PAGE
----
Gene-edited tomatoes could be the next medicine to fight cancer and heart disease

In a potential new milestone in agricultural biotechnology, a gene-edited tomato is believed to fight cancer and heart disease. Developed in England, researchers say the deep purple tomato contains high levels of anthocyanins, which are found in berries and other fruit.

USDA has formally decided that the tomato does not warrant regulation because it is not a plant pest risk. Rabobank predicts products like this will take off in the market in the next several years.


Rabobank: Gene-edited plants will grow in the next five years

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The upcoming year holds significant importance for the Climate Smart Commodities Program, as partnerships and data reporting take center stage, according to a top USDA official.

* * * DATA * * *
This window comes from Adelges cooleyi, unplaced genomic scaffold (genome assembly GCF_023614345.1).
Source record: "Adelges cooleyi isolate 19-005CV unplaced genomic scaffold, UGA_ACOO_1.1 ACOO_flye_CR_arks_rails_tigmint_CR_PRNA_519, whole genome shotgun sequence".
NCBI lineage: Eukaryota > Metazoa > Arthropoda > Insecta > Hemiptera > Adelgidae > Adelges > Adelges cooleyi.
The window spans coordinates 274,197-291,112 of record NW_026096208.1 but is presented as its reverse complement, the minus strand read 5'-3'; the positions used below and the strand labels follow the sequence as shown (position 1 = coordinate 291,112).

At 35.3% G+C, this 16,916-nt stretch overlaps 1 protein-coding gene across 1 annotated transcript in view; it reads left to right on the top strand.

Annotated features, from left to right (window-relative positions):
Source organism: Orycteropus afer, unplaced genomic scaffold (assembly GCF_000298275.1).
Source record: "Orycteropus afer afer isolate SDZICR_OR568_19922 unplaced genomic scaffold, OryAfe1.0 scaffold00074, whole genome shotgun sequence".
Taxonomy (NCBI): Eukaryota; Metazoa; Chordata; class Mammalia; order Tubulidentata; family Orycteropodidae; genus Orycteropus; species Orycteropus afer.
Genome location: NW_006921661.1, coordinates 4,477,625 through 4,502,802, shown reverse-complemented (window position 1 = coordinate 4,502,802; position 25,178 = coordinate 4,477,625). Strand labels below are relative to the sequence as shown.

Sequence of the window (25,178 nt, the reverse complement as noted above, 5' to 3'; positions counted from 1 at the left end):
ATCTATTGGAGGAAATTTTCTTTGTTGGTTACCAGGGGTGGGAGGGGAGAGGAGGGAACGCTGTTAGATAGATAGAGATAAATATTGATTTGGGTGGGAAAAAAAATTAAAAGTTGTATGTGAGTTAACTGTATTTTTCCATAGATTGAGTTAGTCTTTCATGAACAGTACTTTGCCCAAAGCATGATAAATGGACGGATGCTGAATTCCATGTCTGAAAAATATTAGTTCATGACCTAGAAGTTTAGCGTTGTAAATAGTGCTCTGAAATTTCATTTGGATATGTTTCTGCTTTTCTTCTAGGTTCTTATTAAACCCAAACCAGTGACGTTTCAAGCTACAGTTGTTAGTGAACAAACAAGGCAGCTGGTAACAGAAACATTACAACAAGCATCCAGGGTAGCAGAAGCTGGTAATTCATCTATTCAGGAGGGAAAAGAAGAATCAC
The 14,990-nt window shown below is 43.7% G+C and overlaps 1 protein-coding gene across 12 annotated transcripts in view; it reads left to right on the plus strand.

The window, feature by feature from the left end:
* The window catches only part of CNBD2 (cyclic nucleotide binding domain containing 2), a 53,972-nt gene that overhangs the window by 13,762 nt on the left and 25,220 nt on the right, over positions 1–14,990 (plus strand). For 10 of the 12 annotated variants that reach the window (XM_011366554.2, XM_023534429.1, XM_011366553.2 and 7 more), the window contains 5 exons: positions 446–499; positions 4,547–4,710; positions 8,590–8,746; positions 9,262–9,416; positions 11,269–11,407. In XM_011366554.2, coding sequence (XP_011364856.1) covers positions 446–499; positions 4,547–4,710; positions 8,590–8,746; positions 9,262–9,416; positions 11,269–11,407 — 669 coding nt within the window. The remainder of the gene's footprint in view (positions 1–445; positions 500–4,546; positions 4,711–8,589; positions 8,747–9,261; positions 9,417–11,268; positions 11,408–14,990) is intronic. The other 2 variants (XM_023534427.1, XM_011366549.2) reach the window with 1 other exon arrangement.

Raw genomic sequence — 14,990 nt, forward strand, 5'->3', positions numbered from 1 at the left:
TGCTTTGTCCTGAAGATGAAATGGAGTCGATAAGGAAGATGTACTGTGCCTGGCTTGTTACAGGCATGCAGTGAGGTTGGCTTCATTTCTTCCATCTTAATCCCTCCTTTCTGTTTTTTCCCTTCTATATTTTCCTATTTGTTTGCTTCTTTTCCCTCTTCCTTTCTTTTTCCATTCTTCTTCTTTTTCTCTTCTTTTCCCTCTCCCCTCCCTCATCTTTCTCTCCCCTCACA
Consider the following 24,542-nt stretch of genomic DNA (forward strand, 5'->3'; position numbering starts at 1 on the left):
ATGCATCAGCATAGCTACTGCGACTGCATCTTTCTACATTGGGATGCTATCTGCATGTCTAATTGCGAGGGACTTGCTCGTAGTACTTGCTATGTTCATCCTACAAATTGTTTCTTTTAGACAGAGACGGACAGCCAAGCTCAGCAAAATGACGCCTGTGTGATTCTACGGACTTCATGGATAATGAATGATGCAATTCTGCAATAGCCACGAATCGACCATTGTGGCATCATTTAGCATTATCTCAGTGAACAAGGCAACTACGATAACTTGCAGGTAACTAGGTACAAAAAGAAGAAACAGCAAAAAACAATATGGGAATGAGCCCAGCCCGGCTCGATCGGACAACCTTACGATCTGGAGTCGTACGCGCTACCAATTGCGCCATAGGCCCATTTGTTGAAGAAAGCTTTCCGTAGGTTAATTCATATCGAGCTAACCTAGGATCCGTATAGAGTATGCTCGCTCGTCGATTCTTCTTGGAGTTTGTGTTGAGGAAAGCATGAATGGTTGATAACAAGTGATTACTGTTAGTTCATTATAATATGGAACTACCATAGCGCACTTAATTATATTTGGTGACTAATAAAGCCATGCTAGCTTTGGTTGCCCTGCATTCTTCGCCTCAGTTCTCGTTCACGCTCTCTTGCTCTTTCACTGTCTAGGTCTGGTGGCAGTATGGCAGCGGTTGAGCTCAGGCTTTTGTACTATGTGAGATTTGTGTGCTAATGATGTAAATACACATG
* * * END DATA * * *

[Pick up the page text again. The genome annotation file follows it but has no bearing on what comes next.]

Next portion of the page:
A landmark agreement aimed at salmon restoration and clean energy projects along the Snake River is facing intense scrutiny and opposition from the agricultural industry.
Livestock producers are increasingly turning their attention to grazing management as a key strategy for optimizing production.
As spring planting nears, Midwestern farmers are gearing up for a season filled with opportunities and challenges like market pressures and pest dynamics.
The Environmental Protection Agency (EPA) has recently unveiled a new herbicide plan, sparking concerns among soybean farmers across the United States.
A recent study by the Environmental Defense Fund in Kansas is urging farmers to diversify crop portfolios to mitigate risks and ensure long-term sustainability.